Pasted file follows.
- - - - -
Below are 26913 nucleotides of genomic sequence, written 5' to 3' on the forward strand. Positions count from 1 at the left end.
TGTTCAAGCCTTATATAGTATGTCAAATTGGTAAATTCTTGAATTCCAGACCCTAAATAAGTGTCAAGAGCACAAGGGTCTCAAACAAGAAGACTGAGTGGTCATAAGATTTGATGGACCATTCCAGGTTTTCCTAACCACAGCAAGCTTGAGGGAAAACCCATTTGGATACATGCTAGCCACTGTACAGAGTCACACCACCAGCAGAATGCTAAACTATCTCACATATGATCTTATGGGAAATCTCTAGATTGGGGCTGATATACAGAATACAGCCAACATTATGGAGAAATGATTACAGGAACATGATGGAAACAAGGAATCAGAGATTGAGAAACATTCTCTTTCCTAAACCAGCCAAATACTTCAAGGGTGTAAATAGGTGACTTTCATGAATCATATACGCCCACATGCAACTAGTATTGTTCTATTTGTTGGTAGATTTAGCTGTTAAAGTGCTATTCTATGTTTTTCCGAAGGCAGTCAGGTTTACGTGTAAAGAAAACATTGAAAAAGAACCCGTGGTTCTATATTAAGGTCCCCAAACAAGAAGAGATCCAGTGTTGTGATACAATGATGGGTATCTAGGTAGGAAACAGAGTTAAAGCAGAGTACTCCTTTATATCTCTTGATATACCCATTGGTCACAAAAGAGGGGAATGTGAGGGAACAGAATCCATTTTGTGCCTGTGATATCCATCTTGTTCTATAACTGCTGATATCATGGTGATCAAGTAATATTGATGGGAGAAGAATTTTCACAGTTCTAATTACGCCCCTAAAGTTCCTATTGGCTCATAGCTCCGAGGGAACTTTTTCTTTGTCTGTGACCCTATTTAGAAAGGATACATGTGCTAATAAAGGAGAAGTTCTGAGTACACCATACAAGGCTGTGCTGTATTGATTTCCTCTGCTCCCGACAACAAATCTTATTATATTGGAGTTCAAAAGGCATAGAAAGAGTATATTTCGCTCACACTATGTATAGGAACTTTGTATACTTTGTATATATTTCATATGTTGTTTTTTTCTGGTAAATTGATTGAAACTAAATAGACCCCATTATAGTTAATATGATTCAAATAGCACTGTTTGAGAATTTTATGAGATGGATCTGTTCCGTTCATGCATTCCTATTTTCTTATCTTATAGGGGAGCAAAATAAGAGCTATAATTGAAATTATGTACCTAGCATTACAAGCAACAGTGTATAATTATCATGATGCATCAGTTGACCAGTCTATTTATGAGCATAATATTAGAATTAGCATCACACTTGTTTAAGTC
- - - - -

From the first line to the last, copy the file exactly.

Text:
Below are 26913 nucleotides of genomic sequence, written 5' to 3' on the forward strand. Positions count from 1 at the left end.
TGTTCAAGCCTTATATAGTATGTCAAATTGGTAAATTCTTGAATTCCAGACCCTAAATAAGTGTCAAGAGCACAAGGGTCTCAAACAAGAAGACTGAGTGGTCATAAGATTTGATGGACCATTCCAGGTTTTCCTAACCACAGCAAGCTTGAGGGAAAACCCATTTGGATACATGCTAGCCACTGTACAGAGTCACACCACCAGCAGAATGCTAAACTATCTCACATATGATCTTATGGGAAATCTCTAGATTGGGGCTGATATACAGAATACAGCCAACATTATGGAGAAATGATTACAGGAACATGATGGAAACAAGGAATCAGAGATTGAGAAACATTCTCTTTCCTAAACCAGCCAAATACTTCAAGGGTGTAAATAGGTGACTTTCATGAATCATATACGCCCACATGCAACTAGTATTGTTCTATTTGTTGGTAGATTTAGCTGTTAAAGTGCTATTCTATGTTTTTCCGAAGGCAGTCAGGTTTACGTGTAAAGAAAACATTGAAAAAGAACCCGTGGTTCTATATTAAGGTCCCCAAACAAGAAGAGATCCAGTGTTGTGATACAATGATGGGTATCTAGGTAGGAAACAGAGTTAAAGCAGAGTACTCCTTTATATCTCTTGATATACCCATTGGTCACAAAAGAGGGGAATGTGAGGGAACAGAATCCATTTTGTGCCTGTGATATCCATCTTGTTCTATAACTGCTGATATCATGGTGATCAAGTAATATTGATGGGAGAAGAATTTTCACAGTTCTAATTACGCCCCTAAAGTTCCTATTGGCTCATAGCTCCGAGGGAACTTTTTCTTTGTCTGTGACCCTATTTAGAAAGGATACATGTGCTAATAAAGGAGAAGTTCTGAGTACACCATACAAGGCTGTGCTGTATTGATTTCCTCTGCTCCCGACAACAAATCTTATTATATTGGAGTTCAAAAGGCATAGAAAGAGTATATTTCGCTCACACTATGTATAGGAACTTTGTATACTTTGTATATATTTCATATGTTGTTTTTTTCTGGTAAATTGATTGAAACTAAATAGACCCCATTATAGTTAATATGATTCAAATAGCACTGTTTGAGAATTTTATGAGATGGATCTGTTCCGTTCATGCATTCCTATTTTCTTATCTTATAGGGGAGCAAAATAAGAGCTATAATTGAAATTATGTACCTAGCATTACAAGCAACAGTGTATAATTATCATGATGCATCAGTTGACCAGTCTATTTATGAGCATAATATTAGAATTAGCATCACACTTGTTTAAGTC